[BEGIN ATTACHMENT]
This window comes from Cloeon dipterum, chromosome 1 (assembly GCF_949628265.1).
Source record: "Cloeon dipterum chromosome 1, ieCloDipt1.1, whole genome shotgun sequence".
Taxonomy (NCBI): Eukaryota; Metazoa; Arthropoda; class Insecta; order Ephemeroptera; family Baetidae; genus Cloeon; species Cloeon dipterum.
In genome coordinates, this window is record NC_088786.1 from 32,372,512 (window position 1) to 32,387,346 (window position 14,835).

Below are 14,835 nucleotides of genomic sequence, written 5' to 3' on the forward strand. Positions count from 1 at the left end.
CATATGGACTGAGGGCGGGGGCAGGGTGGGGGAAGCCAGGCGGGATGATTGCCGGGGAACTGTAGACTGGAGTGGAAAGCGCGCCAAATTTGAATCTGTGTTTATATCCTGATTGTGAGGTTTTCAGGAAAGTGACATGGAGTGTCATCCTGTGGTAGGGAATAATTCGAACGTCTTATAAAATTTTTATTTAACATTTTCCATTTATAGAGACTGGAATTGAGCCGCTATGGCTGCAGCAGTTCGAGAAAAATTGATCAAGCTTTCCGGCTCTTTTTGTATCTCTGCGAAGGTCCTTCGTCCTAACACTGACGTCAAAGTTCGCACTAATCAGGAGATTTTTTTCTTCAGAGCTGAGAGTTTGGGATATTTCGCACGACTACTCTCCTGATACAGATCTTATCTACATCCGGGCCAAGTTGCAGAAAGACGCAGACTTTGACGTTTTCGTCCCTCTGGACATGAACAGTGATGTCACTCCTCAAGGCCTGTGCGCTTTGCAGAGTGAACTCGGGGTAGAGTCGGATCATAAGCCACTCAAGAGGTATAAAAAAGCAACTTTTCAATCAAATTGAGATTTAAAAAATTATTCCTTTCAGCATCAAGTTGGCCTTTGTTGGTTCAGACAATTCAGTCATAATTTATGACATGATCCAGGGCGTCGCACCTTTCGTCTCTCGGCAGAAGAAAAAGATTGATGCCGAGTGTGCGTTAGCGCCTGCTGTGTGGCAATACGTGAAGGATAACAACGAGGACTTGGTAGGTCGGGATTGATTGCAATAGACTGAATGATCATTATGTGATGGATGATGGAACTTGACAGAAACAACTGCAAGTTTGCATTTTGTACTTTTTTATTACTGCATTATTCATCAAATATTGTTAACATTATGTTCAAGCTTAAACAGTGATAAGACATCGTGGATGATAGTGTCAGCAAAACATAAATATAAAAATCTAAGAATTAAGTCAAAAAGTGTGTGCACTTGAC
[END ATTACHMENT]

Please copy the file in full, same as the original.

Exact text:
This window comes from Cloeon dipterum, chromosome 1 (assembly GCF_949628265.1).
Source record: "Cloeon dipterum chromosome 1, ieCloDipt1.1, whole genome shotgun sequence".
Taxonomy (NCBI): Eukaryota; Metazoa; Arthropoda; class Insecta; order Ephemeroptera; family Baetidae; genus Cloeon; species Cloeon dipterum.
In genome coordinates, this window is record NC_088786.1 from 32,372,512 (window position 1) to 32,387,346 (window position 14,835).

Below are 14,835 nucleotides of genomic sequence, written 5' to 3' on the forward strand. Positions count from 1 at the left end.
CATATGGACTGAGGGCGGGGGCAGGGTGGGGGAAGCCAGGCGGGATGATTGCCGGGGAACTGTAGACTGGAGTGGAAAGCGCGCCAAATTTGAATCTGTGTTTATATCCTGATTGTGAGGTTTTCAGGAAAGTGACATGGAGTGTCATCCTGTGGTAGGGAATAATTCGAACGTCTTATAAAATTTTTATTTAACATTTTCCATTTATAGAGACTGGAATTGAGCCGCTATGGCTGCAGCAGTTCGAGAAAAATTGATCAAGCTTTCCGGCTCTTTTTGTATCTCTGCGAAGGTCCTTCGTCCTAACACTGACGTCAAAGTTCGCACTAATCAGGAGATTTTTTTCTTCAGAGCTGAGAGTTTGGGATATTTCGCACGACTACTCTCCTGATACAGATCTTATCTACATCCGGGCCAAGTTGCAGAAAGACGCAGACTTTGACGTTTTCGTCCCTCTGGACATGAACAGTGATGTCACTCCTCAAGGCCTGTGCGCTTTGCAGAGTGAACTCGGGGTAGAGTCGGATCATAAGCCACTCAAGAGGTATAAAAAAGCAACTTTTCAATCAAATTGAGATTTAAAAAATTATTCCTTTCAGCATCAAGTTGGCCTTTGTTGGTTCAGACAATTCAGTCATAATTTATGACATGATCCAGGGCGTCGCACCTTTCGTCTCTCGGCAGAAGAAAAAGATTGATGCCGAGTGTGCGTTAGCGCCTGCTGTGTGGCAATACGTGAAGGATAACAACGAGGACTTGGTAGGTCGGGATTGATTGCAATAGACTGAATGATCATTATGTGATGGATGATGGAACTTGACAGAAACAACTGCAAGTTTGCATTTTGTACTTTTTTATTACTGCATTATTCATCAAATATTGTTAACATTATGTTCAAGCTTAAACAGTGATAAGACATCGTGGATGATAGTGTCAGCAAAACATAAATATAAAAATCTAAGAATTAAGTCAAAAAGTGTGTGCACTTGAC